PERIPHERAL NEUROPATHIES – Causes and Risk Factors, Clinical Manifestations, Diagnostic Evaluations and Management

                Peripheral neuropathy is a common neurological disorder resulting from damage to the peripheral nerves. Peripheral nerves, located outside of the brain and spinal cord, provide the means of communication between the brain and other parts of the body, including muscles, skin, internal organs and blood vessels.

                Some form of neuropathy involves damage to only one nerve and are called mononeuropathies. More often though,  multiple nerves affecting all limbs are affected- called polyneuropathy. Occasionally, two or more isolated nerves in separate areas of the body are affected- called mononeuritis multiplex.

                Peripheral neuropathy often causes numbness and pain in hands and feet. People typically describe the pain of peripheral neuropathy as tingling or burning, while they may compare the loss of sensation to the feeling of wearing a thin stocking or glove.


                Peripheral neuropathy is caused by nerve damage. There are many possible causes of peripheral neuropathy, including:

  • Injury or sudden trauma from automobile accidents, falls, and sports-related activities
  • Shingles (post herpetic neuralgia)
  • Metabolic and endocrine disorders (Diabetes Mellitus)
  • Vitamin B deficiencies and alcoholism
  • Vascular damage and blood diseases
  • Autoimmune diseases, including lupus, rheumatoid arthritis or Guillain-Barre syndrome
  • AIDS, whether from the disease or its treatment, syphilis, and kidney failure
  • Inherited disorders, such as amyloid polyneuropathy or Charcot-Marie-Tooth disease
  • Cancer therapy drugs such as vincristine (Oncovin, Vincasar)
  • Other medications such as metronidazole (Flagyl), and isoniazid
  • Exposure to toxins, such as heavy metals, gold compounds, lead, arsenic, mercury, and organophospate pesticides


                Symptoms are related to the type of affected nerve and may be seen over a period of days, weeks, or years. Muscle weakness is the most common symptom of motor nerve damage. Although there are numerous causes of peripheral neuropathies, they do share some common symptoms, including:

  • Weakness, numbness and pain in the hands, legs and or feet
  • Paresthesia or abnormal sensations such as burning, tickling, pricking or tingling
  • Extreme sensitivity to touch, even light touch
  • Lack of coordination
  • Painful cramps and fasciculations (uncontrolled muscle twitching visible under the skin)
  • Muscle loss, bone degeneration and changes in the skin, hair and nails
  • Muscle weakness or paralysis if motor nerves are affected
  • Bowel or bladder problems if autonomic nerves are affected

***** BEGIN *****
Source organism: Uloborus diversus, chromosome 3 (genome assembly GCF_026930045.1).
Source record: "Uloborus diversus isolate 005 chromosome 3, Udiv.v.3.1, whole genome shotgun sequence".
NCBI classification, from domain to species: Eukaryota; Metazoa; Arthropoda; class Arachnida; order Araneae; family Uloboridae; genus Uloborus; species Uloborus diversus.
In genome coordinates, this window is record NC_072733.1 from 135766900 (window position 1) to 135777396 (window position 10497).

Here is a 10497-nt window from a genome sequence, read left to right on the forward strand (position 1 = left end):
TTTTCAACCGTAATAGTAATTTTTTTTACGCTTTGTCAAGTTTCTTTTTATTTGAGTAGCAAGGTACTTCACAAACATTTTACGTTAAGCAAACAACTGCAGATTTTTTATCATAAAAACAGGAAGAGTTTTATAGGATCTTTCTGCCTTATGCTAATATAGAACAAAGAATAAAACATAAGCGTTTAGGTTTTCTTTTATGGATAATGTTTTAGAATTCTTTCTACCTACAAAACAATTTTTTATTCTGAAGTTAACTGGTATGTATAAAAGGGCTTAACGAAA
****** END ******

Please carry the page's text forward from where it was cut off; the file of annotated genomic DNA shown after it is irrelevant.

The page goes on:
A crucial part of diagnosing neuropathy is to identify the cause of the underlying condition. Both physical and neurological exams will be performed. A number of tests may be used to determine the underlying cause of neuropathy and rule out other conditions. Along with blood and urine tests, the following also may be performed:

  • Electroencephalography (EEG)
  • Spinal Tap
  • Computed Tomography (CT)
  • Magnetic Resonance Imaging (MRI)
  • Nerve Conduction Velocity (NCV) Studies
  • Electromyography (EMG)
  • Nerve biopsy and Skin biopsy


                No medical treatments now exist that can cure inherited peripheral neuropathy. Therapy for peripheral neuropathy focuses in treating the underlying cause. Vitamin deficiencies can be corrected. Diabetes can be controlled, although control may not reverse the neuropathy. The goal with diabetes is early detection to prevent the occurrence of neuropathy. Neuropathies that are associated with immune diseases can improve with treatment of the autoimmune disease. Immunosuppressive drugs such as prednisone, cyclosporine, or azathioprine may be beneficial. Plasmapheresis – a procedure in which blood is removed, cleansed of immune system cells and antibodies, and then returned to the body- can limit inflammation or suppress immune system activity. High doses of immunoglobulins, proteins that function as antibodies, also can suppress abnormal immune system activity. Neuropathy caused by nerve entrapment can be treated by physical therapy, injections or surgery. Prompt treatment with sympathetic injections can minimize the chance of shingles progressing to post herpetic neuralgia.

                The simplest treatment is acetaminophen, ibuprofen, or aspiring. Tricyclic antidepressants such as amitriptyline (Elavil) and anti-seizure medications, such as carbamazepine (Tegretol) have been used to relieve the pain of neuropathy. Mild symptoms may be relieved by over-the-counter pain medications. For more severe symptoms, your doctor may recommend prescription painkillers. Pregabalin (Lyrica) has recently been approved by the FDA for the treatment of post herpetic neuralgia and diabetic peripheral neuropathy, while duloxetine (Cymbalta) has been approved for diabetic peripheral neuropathy.

                Mechanical aids can help reduce pain and lessen the impact of physical disability. Hand or foot braces can compensate for muscle weakness or alleviate nerve compression. Orthopedic shoes can improve gait disturbances and help prevent foot injuries in people with a loss of pain sensation. If breathing becomes severely impaired, mechanical ventilation can provide essential life support.


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PERIPHERAL NEUROPATHIES – Causes and Risk Factors, Clinical Manifestations, Diagnostic Evaluations and Management 

PERIPHERAL NEUROPATHIES – Causes and Risk Factors, Clinical Manifestations, Diagnostic Evaluations and Management